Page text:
Playing on the theme of my previous post, here are a few audiobooks that have provided me with innumerable hours of pleasure and personal satisfaction. My initial inkling to explore the medium was to naturally gravitate towards authors whom I adored in print, but our senses often tend to have a motive of their own. The voice-actor, I’ve come to find, are as pertinent to my satisfaction as the contents of the books themselves. But I was relieved to notice that these audiobooks have been narrated by professionally practiced patrons. Afterall, why shouldn’t they be? They are widely acclaimed classics…anyways, without further ado, here are they:
1) PG Wodehouse – The Code of the Woosters, narrated by Jonathan Cecil (Link)
My love of PGW is no secret and if there is such a thing as pure love, I ought to not apologize for my constant recommendation and so, I will not. What I would commend highly instead is Jonathan Cecil’s most delightful rendition of Bertie Wooster for the silly, urban and brave bachelor that he is. “Constantly landing in the soup,” as my memory reminds me. Wodehouse is an ideal candidate for dramatic narration, radio work, use of his funny metaphors in real life, as the master of verse leaves much to the imagination to fill in for the delights to occur. Pure joy and happiness – get, listen and be prepared to be satisfied to just exist beautifully.
2) Stephen Fry Presents a Selection of Oscar Wilde’s Short Stories (Link)
Stephen over here does a sublime job of exposing the intricate wit of Wilde. For instance, in The Devoted Friend, which recollects the story of the miller and little Hans through a conversation between a duck and a rat, there is a great quality of losing myself in the narrative tracks of Mr. Fry’s voice. I remember Stephen once remarked about standup comedians, that the important thing for a staged performer is to able to communicate to the audience that everything is going to be fine, and reassure them in a way that would make them rest back in their seats. After having read Mr. Fry’s autobiographies and his combats with his emotions and physical insecurities, I’m yet doubly astonished by the reassurance of his voice. There’s hardly any intimidation in these recordings. Plus, there’s something to be said about that brand of British accents (Alistair Cooke, Richard Burton…) towards which we are all, rightfully, suckered in. Evelyn Waugh might lampoon me for making such a statement, but hey, Mr. Waugh can go toss it! Go Wilde and get Fried.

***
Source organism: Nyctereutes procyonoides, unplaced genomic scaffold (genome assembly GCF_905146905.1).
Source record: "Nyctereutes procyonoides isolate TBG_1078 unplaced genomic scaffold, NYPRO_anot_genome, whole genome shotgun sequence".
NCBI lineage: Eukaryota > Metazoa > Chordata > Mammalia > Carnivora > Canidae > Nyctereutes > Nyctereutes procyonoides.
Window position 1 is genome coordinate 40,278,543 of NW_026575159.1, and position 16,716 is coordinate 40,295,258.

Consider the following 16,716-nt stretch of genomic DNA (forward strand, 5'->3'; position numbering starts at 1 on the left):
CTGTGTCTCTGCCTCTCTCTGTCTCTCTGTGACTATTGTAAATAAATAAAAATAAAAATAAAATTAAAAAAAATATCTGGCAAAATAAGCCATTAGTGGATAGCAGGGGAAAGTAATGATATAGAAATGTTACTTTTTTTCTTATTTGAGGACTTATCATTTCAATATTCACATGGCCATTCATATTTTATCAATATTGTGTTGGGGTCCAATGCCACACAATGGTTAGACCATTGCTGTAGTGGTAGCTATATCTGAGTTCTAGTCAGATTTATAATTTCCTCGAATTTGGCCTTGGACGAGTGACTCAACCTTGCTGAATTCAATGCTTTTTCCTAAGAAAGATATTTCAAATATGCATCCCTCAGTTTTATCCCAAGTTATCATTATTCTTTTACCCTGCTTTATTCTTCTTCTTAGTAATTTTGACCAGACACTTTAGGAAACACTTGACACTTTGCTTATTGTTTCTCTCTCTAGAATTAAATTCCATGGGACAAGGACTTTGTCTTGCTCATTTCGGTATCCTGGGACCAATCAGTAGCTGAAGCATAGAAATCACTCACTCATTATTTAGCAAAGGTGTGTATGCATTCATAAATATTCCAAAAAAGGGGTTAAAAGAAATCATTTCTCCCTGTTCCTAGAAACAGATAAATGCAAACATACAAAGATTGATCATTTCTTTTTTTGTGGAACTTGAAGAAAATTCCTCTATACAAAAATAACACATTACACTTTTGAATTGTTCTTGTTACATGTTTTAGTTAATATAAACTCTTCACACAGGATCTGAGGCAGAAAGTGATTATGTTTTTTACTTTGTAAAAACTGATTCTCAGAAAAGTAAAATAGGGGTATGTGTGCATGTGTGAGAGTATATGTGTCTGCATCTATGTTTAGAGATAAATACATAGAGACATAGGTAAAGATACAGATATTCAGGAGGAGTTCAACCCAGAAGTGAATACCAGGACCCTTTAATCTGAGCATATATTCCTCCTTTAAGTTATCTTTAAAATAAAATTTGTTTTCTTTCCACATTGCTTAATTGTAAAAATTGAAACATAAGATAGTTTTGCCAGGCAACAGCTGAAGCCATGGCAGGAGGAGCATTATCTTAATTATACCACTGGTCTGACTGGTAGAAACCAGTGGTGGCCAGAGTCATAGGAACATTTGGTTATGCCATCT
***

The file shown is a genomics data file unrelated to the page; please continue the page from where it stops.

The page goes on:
3) Rudyard Kipling – Plain Tales From the Hills, narrated by Mike Harris (Link)
I’ve only recently come across the output of Librivox and I’m astounded. I was on the lookout for short stories a night ago and my mind decided to gravitate towards Rudyard Kipling (funny how two of the three recommendations are children’s tales.) I’ve only read a couple of his shorts before, but I’ve quickly found that Kipling is fun, Kipling is fine, and Kipling exudes that strenuous sense of balance required to live in any day and age (in my school years, the poem ‘If..’ was given to us boys as a sort of anthem for growing up.) The great bard of children’s stories has still yet an arresting effect on my mind, and the beauty he evokes in these tales has a lot to do with the rhythm and music of the prose. Mike Harris, in this free recording, although slightly monotonous, is also possessed of a deep bassy voice that you would instantly agree with if the bass guitar happens to be your favorite instrument. Oh, I forgot to repeat that it’s free. What more, if I have succeeded in converting any of you readers to Wodehouse by now, then feel free to grab his recordings of PGW’s short stories as well, which is bound to bring only more joy and happiness. Undesirable consequences, of course.
Righteo then, cheers for reading.